Disparities related to race, ethnicity, and socioeconomic status pervade the U. In addition to the large numbers of Americans who lack adequate health insurance, the cost, quality, and utilization of health care services vary widely. Meanwhile, the need for long-term care services and care coordination is increasing.
Preventive care, cross-discipline coordination, and proactive management of long-term care might reduce the cost of care, but these services often are uncovered or poorly reimbursed. Spending on health care in the United States has been rising at a faster pace than spending in the rest of the economy since the s Figure 1 . Figure 1. A minority of the population generate most health care costs.
People with large medical care costs are often chronically ill, disabled, or poor. Our society's inability to provide continuous, coherent patient-centered care for this group of individuals is one cause of the high aggregate cost of health care and contributes to the cost of public insurance programs. Patients who enter Medicare without previous insurance but with chronic illness will be sicker and more disabled and therefore more costly to that government program 5 , Health insurance premiums increased 8. The major components of U.
Table 1 shows comparable data for some of these key components for other countries. Figure 2. The nation's health dollar, calendar year where it went. Employer-based health insurance has been the basis for paying for health services since , but it is fast eroding under the pressure of relentlessly rising costs of care. The proportion of people with employer-based health insurance coverage dropped from Correspondingly, the percentage of people with government insurance, including Medicare, Medicaid, and military health care, increased from As health insurance premiums have risen, employers have reduced their costs by decreasing or dropping coverage or benefits, shifting to managed care plans, adopting pharmacy benefit management plans, and increasing the extent of cost sharing between employer and employee.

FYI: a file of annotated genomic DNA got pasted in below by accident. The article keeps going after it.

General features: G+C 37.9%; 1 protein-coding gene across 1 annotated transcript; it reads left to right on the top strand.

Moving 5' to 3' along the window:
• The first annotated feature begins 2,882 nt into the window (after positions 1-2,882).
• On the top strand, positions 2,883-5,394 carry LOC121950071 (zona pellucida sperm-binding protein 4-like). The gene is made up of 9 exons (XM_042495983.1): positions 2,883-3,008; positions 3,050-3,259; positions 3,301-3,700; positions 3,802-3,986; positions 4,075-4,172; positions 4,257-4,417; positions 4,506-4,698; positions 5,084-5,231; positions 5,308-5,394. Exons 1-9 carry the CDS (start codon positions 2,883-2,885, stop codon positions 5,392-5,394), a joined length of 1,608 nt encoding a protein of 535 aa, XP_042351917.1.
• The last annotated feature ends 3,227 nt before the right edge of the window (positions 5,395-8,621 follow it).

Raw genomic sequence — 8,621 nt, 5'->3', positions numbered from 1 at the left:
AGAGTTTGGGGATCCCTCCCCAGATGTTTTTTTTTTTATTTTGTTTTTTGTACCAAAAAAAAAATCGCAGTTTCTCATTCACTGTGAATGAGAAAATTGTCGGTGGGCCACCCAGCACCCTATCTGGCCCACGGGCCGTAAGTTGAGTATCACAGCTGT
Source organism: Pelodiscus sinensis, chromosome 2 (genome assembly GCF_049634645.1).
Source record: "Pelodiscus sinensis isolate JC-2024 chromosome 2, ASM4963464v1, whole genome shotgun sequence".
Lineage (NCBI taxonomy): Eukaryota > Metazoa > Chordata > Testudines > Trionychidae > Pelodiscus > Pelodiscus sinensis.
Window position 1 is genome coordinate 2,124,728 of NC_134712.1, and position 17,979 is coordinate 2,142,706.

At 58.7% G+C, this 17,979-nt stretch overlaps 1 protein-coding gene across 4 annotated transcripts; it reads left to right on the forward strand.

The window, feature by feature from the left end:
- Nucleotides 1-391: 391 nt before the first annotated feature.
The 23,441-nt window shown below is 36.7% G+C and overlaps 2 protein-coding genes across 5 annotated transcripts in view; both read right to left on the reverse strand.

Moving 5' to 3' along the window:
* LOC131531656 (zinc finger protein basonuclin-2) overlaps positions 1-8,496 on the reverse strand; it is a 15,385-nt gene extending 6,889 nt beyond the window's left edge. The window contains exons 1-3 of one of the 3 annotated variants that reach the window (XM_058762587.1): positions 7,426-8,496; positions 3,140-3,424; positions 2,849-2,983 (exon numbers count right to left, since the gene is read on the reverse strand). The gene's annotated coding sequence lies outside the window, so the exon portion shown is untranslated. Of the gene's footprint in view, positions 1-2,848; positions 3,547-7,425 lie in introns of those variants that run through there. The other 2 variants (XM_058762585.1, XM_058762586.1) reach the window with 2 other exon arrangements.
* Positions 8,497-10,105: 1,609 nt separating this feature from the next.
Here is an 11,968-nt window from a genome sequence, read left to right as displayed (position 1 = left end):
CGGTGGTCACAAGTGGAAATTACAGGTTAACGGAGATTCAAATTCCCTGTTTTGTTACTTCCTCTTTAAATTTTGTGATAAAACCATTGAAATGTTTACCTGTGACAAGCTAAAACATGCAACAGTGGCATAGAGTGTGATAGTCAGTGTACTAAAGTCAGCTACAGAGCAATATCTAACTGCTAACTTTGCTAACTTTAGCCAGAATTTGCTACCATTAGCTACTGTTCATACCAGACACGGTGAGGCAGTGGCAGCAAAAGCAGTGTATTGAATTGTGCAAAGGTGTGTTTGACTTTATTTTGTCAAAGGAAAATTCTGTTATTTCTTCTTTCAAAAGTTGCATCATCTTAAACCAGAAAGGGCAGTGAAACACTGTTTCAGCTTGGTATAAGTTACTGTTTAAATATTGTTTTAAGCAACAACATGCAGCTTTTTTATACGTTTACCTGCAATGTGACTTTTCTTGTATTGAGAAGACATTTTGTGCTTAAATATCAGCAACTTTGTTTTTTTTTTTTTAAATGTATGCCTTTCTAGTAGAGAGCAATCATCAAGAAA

From to , the percentage of workers enrolled in employer-sponsored health plans that required cost-sharing of hospital bills increased from In , Copayments deter some insured people from obtaining needed care In addition, high health insurance costs deter employers who do not provide health insurance from buying coverage for their employees and make it nearly impossible for most uninsured people to buy more expensive individual policies on their own Despite the growing need for coordination of health care services, government and private insurers pay for health care services primarily on an episodic, visit-related basis with few, if any, incentives for providing comprehensive, coordinated, and continuous care for the prevention and management of chronic illness.
Unless changes are made in payment policy to compensate for these services, disincentives for care coordination will continue while the need will increase. Despite repeated attempts to rein in federal expenditures for Medicare and Medicaid, federal expenditures have continued to increase much faster than inflation in the entire economy Currently, approximately Medicare Part A reimburses hospitals for covered services for inpatient care.
It also reimburses skilled nursing facilities for covered services, but not for custodial or long-term care. It also covers hospice care and some home health care for qualified beneficiaries. The source of funding is primarily payroll contributions Federal Insurance Contributions Act from workers and employers to the Hospital Insurance Trust Fund. Medicare Part B covers medically necessary physician services; outpatient care; diagnostic and laboratory services; some supplies; and some services, such as care by physical and occupational therapists and some home health care not covered by Part A.